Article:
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Spectral Based Analysis and Modeling of Dot Gain in Ink-jet Printing

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We propose a new model to predict the color reproduction of digital halftone image based on the physical model of dot gain. In the previous papers, we reported that the transparency image of halftone is not influenced by optical dot gain. On the basis of this experimental result, in this paper we analyze the optical and mechanical dot gain separately by using the optical microscopes which can take the transparency and reflectance images of the same area. Transparency images of an ink dot are taken with an optical microscope with a six-band camera and the spectral transmittance of each pixel in an ink dot is estimated by the multiple regression estimation method. This obtained spectral transmittance is converted into the amount of cyan, magenta, and yellow (c,m,y) inks in each pixel. Then we can estimate the shape of ink dot by polynomial fitting of ink amount.

The transmittance of c,m,y inks of printed images is estimated by using the proposed method and compared with that of practical printed images. This results show that the proposed method is significant to predict the density of ink-jet images.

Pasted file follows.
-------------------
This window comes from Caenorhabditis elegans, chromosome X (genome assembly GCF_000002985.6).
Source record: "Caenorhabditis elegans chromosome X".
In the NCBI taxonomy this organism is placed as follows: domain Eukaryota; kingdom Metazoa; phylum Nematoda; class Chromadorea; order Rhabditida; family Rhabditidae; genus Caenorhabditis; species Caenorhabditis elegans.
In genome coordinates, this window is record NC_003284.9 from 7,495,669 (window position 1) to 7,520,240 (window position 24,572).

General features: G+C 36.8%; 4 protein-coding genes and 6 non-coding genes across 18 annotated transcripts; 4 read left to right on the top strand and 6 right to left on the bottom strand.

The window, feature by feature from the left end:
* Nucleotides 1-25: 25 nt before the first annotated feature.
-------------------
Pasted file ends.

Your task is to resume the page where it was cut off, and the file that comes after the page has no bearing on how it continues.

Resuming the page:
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Document Type: Research Article

Publication date: January 1, 2003

More about this publication?
  • For more than 30 years, IS&T's series of digital printing conferences have been the leading forum for discussion of advances and new directions in 2D and 3D printing technologies. A comprehensive, industry-wide conference that brings together industry and academia, this meeting includes all aspects of the hardware, materials, software, images, and applications associated with digital printing systems?particularly those involved with additive manufacturing and fabrication?including bio-printing, printed electronics, page-wide, drop-on-demand, desktop and continuous ink jet, toner-based systems, and production digital printing, as well as the engineering capability, optimization, and science involved in these fields. In 2016, the conference changed its name formally to Printing for Fabrication to better reflect the content of the meeting and the evolving technology of printing.

    Please note: For purposes of its Digital Library content, IS&T defines Open Access as papers that will be downloadable in their entirety for free in perpetuity. Copyright restrictions on papers vary; see individual paper for details.

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